Sunday, November 4, 2012

High-Stakes Testing Killing Kenya’s Education


According to a report of the Kenya National Bureau of Statistics, Kenya Facts and Figures 2012, the Gross Enrollment Ratio (GER) in primary school was 115% in 2011. However, at 48.5%, the GER in secondary school was markedly lower than in primary school.

In real numbers, 9.85 million children were enrolled in primary school compared to the 1.8 million in enrolled in secondary school. Similarly, only 133000 and 198000 students were enrolled in middle level colleges and universities respectively in 2011. Why is progress in education so perilous for most of our children? Why is the quest for education associated with such a massive and unconscionable ruin of human potential? Are our children really incapable of high education attainment?

The catastrophic waste of human potential seems inexplicable until one accounts the outsized faith we have put on examinations. Our children are victims of high-stakes national examinations.

Thinking about the exam-centric education system reminds me of the logic of colonialism. The hegemony of the colonial state was advanced through the authority and tyranny of the settler minority with the support of a handful educated native acolytes. The raison d'être of education in the colonies was to cultivate a cadre of well-selected native acolytes capable of imitation and unquestioning execution at the behest of the colonial state.

Today, the Kenyan education system is centred on the authority of the curricular and the tyranny of high-stakes national examinations. The fact-laden curricular is sacrosanct; students have no chance to co-create or discover knowledge. Moreover, the oracular authority of the curricular and its high priest, the teacher annihilates the innate explanatory and logic paradigm for understanding the world, which young learners have.

The standardized national examinations have a tyrannical hold on students, teachers and parents. My high school headmaster referred to exams as a “necessary evil”. Evil from which we need divine deliverance. Weeks and days before the national examinations, students, teachers and parents congregate on bended knees to seek divine intervention.

Like every sphere of Kenya’s public life, the administration of examinations is plagued by maleficence. We know that parents, teachers and students collude to game examination outcomes. It is common knowledge that you could purchase examination papers for your children or students. A friend once told me that the national exam questions in the four A-level subjects he took were the same questions in their final school mock examinations.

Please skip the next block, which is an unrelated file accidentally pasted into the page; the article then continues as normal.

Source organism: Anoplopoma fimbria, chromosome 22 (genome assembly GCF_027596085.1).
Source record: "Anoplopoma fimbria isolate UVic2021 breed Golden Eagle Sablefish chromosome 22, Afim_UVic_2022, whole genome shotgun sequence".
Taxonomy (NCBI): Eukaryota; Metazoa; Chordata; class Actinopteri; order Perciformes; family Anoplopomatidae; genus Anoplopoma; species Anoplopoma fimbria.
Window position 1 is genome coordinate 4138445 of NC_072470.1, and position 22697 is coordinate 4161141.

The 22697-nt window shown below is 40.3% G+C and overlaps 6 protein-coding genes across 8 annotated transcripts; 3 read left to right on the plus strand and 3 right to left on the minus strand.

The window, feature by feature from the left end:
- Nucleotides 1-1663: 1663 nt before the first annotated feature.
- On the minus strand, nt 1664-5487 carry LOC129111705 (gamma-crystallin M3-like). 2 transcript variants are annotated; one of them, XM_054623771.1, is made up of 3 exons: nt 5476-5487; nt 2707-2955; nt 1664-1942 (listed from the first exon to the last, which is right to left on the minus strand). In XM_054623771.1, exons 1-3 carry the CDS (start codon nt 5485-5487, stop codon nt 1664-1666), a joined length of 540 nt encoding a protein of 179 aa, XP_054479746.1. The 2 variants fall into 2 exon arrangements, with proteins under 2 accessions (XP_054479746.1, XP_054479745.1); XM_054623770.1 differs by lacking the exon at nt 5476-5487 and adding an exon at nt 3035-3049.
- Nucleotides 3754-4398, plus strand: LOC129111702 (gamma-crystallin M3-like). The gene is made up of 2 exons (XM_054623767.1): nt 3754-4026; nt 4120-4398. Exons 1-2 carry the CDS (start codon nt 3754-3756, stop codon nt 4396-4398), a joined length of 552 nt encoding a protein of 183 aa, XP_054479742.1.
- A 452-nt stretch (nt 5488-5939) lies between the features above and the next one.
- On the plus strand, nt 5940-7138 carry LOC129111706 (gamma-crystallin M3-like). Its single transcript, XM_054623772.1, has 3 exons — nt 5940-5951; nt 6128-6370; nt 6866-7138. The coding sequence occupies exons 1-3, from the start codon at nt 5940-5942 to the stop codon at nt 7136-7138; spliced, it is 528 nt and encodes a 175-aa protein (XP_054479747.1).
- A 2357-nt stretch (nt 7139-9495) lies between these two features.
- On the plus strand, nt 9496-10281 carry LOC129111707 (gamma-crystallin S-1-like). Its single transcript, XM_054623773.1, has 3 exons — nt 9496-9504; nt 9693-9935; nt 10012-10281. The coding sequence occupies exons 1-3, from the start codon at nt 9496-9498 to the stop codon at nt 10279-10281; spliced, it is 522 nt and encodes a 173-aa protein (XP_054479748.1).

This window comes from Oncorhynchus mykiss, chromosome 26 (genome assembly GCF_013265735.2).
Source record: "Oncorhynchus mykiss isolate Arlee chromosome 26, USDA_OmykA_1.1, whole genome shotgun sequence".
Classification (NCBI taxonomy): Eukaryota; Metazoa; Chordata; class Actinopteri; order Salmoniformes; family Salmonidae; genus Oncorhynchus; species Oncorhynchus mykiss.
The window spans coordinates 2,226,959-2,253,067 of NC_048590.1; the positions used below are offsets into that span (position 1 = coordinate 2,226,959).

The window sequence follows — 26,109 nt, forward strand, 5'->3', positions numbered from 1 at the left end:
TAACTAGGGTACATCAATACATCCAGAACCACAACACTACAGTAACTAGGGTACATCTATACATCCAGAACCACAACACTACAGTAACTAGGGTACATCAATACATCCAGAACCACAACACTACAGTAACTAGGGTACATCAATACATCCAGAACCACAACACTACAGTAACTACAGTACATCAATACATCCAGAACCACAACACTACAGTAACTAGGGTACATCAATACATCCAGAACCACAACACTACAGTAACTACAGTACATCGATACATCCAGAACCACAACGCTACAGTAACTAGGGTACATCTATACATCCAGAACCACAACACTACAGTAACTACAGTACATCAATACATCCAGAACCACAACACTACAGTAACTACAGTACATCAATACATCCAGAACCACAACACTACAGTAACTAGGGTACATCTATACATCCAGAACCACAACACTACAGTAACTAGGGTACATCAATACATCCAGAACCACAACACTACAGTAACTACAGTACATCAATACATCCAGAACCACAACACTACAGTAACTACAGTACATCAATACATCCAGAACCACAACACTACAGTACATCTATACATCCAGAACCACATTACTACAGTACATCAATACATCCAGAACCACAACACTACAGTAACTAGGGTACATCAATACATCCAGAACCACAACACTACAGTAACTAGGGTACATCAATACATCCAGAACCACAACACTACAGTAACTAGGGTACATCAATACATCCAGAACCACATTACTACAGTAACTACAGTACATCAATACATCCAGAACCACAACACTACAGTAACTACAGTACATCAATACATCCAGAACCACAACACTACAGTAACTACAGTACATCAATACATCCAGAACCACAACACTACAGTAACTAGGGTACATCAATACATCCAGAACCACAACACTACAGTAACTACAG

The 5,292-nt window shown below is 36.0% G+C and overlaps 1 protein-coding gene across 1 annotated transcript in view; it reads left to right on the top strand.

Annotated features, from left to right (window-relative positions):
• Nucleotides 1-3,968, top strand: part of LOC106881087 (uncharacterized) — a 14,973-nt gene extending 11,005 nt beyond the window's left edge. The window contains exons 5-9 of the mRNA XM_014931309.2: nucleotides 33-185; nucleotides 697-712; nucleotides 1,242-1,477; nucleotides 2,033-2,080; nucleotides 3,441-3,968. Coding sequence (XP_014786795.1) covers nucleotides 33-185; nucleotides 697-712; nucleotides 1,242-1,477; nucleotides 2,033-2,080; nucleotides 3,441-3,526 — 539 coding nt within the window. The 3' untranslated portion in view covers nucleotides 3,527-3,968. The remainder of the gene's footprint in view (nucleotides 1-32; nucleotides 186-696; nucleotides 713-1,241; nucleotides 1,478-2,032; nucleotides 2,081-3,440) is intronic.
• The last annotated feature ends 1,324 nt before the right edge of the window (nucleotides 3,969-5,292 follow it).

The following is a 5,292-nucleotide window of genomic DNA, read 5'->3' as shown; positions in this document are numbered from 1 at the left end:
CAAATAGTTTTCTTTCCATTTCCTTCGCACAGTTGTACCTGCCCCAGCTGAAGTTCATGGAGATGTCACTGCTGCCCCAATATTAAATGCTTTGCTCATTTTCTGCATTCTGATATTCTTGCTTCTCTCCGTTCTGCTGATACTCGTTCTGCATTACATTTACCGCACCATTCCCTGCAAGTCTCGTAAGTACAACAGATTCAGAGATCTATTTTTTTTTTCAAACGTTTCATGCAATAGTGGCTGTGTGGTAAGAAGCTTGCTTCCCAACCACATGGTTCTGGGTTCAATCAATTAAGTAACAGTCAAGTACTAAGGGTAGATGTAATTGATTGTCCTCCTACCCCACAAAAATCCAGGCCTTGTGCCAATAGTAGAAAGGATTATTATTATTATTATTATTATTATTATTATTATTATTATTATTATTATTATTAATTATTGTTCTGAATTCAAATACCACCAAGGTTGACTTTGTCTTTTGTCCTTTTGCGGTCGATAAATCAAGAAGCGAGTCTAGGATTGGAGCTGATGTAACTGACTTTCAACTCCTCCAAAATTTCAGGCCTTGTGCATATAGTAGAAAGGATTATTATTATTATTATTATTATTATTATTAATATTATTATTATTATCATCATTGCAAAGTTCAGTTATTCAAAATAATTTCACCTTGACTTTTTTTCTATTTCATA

Our exam-centric education system, especially the high stakes standardized examination, is the biggest purveyor of inequality in our country today. Winners and losers in our exam-centric education system map neatly along the fault lines of structural inequality, poverty and privilege in our country. Our education system fails hundreds of thousands of children from poor urban and rural families, who attend primary schools without adequate teaching and learning resources.

Conversely, our education system privileges a small minority of children who attend well-resourced urban public and private primary schools. Invariably, a large majority of these children make the grades to attend elite public secondary schools, pedigree that guarantees admission into undergraduate degree programs, which lead inevitably to prestigious professions.

For the massive outlay of public resources, 13.5% of the national budget, our education accomplishes far less for our children and society. Beyond memorization and regurgitation for the high-stakes national examinations, our education asks little of our children and teachers. In a majority of schools teachers are not focusing on teaching and learning, but on raising the mean grade in their respective subjects. As a consequence, our education has largely failed to develop the critical attributes of a competitive knowledge worker in a globalized world.

A recent report by Uwezo, a civil society group that monitors educational achievement, revealed that a majority of students complete primary school without being able to read or write or add. Similarly, there are increasing concerns about the state of undergraduate and graduate education. A majority of graduates our universities cannot write well and have no capacity for critical thinking and complex reasoning.

The national high stakes testing betrays an unnerving incapacity to re-imagine and re-create an education system that serves the urgent needs of a dynamic 21st century society. Given that the etiology of the dysfunction of our education system is founded in our colonial heritage and is deeply rooted in vested interests and political economy of the modern Kenyan state, bringing reforms to Kenya’s education system is akin to moving a cemetery.

Despite the drawbacks of our education system educators, from kindergarten to university,  unanimously agree that developing students’ capacities to think critically, intuitively, ensuring that they become adept at analytical and logical reasoning is the ultimate goal of education. More than facts and a high mean grade or grade point average, these capacities are the foundation for effective citizenship, civic leadership and economic productivity. 

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